Gene Simmons, the legendary rock star, entrepreneur and co-founder of KISS, is offering a truly unique experience for his fans. He’s going to hand deliver a 38-lb vault that holds an exclusive selection of souvenirs and CDs during a worldwide tour to personally thank his fans for five decades (1966 to 2016) of continued support.
Troubled singer Sinead O’Connor appeared on Dr. Phil’s TV show this week, where she admitted her mother, Marie O’Connor, “ran a torture chamber.”She continued, “It was a torture chamber. She was a person who took delight, would smile in hurting you.” Sinead revealed that her mother abused her from the time she was a toddler until she was in her teens. “My earliest memory, she’s telling me I shouldn’t have been born. She didn’t want me,” the Irish singer recalled. “She didn’t want girls.
Added to the list of high profile names making cameo appearances in the upcoming movie Star Wars: The Last Jedi, is Emmy award-winning actor Joseph Gordon-Levitt. Director Rian Johnson revealed the news during a press conference in Japan last weekend, saying, “I think this is OK to say.”He went on to describe what Joseph will be doing in the movie: “My very good friend, the actor Joseph Gordon-Levitt, who is in a movie I made called Looper, he does a cameo as a voice of an alien in the film.
Muck Rack makes it simple to find people, tweets, or articles that mention any name, keyword, company, hashtag etc. We've compiled this guide to help you make the most of your search.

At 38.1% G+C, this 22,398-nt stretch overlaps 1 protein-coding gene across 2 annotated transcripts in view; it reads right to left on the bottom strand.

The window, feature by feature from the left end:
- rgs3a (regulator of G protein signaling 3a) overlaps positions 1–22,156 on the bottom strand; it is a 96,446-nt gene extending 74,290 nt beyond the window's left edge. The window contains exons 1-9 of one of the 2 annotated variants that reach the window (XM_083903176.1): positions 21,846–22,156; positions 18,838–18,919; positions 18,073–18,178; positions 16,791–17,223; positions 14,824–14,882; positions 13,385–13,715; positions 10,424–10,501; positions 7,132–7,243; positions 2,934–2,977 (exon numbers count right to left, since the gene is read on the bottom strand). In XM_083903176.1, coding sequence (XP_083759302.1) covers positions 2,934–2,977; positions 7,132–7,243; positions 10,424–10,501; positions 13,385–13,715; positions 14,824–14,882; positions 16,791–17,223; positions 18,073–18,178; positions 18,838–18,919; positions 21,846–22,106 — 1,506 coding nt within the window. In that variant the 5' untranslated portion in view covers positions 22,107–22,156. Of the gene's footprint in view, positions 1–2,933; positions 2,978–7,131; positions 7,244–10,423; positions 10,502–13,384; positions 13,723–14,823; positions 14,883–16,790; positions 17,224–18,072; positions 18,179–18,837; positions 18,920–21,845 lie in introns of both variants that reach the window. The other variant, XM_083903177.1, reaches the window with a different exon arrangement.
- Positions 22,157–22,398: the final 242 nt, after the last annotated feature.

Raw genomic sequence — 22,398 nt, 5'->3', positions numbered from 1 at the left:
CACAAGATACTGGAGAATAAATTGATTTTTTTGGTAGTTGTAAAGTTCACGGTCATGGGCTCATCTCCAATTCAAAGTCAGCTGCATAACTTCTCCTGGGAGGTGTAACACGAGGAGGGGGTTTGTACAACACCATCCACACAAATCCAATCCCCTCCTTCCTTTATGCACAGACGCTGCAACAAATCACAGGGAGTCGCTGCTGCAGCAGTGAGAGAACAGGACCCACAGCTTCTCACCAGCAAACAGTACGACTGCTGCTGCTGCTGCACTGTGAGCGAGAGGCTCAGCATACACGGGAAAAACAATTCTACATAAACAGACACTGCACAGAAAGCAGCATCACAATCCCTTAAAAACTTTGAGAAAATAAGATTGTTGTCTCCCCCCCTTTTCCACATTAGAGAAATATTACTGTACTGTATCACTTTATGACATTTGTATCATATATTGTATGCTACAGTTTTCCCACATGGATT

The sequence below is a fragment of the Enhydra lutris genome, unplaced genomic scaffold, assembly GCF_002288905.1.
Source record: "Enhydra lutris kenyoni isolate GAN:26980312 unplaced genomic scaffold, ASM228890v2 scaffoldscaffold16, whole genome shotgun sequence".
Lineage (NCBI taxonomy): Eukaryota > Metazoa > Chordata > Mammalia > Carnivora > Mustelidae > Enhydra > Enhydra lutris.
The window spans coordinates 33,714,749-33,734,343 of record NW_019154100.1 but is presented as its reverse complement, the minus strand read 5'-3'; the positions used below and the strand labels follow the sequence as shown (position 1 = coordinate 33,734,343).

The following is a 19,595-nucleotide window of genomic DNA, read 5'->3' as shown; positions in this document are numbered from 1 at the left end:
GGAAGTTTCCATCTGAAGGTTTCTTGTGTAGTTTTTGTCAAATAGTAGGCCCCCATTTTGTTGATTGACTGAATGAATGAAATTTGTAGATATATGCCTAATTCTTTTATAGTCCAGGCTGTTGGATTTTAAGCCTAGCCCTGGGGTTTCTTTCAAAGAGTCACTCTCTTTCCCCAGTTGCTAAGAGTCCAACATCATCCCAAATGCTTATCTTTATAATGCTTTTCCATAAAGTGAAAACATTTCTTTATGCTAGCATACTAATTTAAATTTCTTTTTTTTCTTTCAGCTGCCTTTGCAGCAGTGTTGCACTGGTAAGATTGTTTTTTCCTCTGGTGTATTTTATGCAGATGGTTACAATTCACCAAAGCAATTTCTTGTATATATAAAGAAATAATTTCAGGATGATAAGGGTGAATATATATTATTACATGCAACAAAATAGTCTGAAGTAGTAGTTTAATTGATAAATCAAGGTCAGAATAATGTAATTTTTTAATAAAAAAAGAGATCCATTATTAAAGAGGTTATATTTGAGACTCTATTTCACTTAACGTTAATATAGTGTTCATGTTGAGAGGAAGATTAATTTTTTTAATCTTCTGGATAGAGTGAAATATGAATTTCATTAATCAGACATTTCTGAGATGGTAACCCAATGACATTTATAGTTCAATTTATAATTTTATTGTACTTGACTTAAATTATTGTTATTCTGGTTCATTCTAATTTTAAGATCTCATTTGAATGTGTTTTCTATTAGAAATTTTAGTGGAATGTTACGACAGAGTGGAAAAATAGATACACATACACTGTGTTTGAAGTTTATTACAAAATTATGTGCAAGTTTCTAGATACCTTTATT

Selecting a term
Start searching tweets, articles from media outlets, articles mentioned in tweets, journalists'
names, titles and bios with some suggested searches:
Companies or Topics (e.g. iPhone, Microsoft)
Phrases (e.g. "cloud computing") — use quotes to keep the terms together
Twitter handles (e.g. @username) — returns those who have mentioned or replied to
Names (e.g. "David Pogue")
Hashtags (e.g. #sxsw, #london2012)
Bio details (e.g. vegan, Olympics, father)
Muck Rack's Advanced Search allows for many boolean operators.
Find results that mention multiple specified terms, use AND or
+. For example, ensure each result contains both Elon Musk and Mark Zuckerberg by
searching Obama AND Romney or Obama + Romney.
Use the operators OR or , to broaden your search when you'd like either of
multiple terms to appear in results. (This is the default behavior of our search when no operators
are used.) For example, search for democrat OR republican to find results that refer to
Democrats and/or Republicans.
Use NOT or - to subtract results from your search. For
example, searching Disney will yield results about the Walt Disney Company as well as Walt Disney
World Resort. To exclude mentions of Disney World, search for Disney -World or Disney
When using one of these operators with a phrase, enclose it in quotation marks. For example, you can
find results about smartphones excluding Apple's iPhone 4S by searching smartphone -"iPhone
Exact case matching or punctuation
If you're searching for a brand name or keyword that relies on specific punctuation marks or capitalization, you can
find results that match your exact query by adding matchcase: before the keyword you're searching for, like matchcase:E*TRADE .
Use parentheses to separate multiple
boolean phrases. For example, to find journalists talking about having fun in Disney World or
Disneyland, search for ("disney world" OR disneyland) AND fun.
An asterisk can be used to search for any variation of a root word truncated by the asterisk. For example, searching for admin* will return results for administrator, administration, administer, administered, etc.
A near operator is an AND operator where you can control the distance between the words. You can vary the distance the near operation uses by adding a forward slash and number (between 0-99) such as strawberries NEAR/10 "whipped cream", which means the strawberries must exist within 10 words of "whipped cream".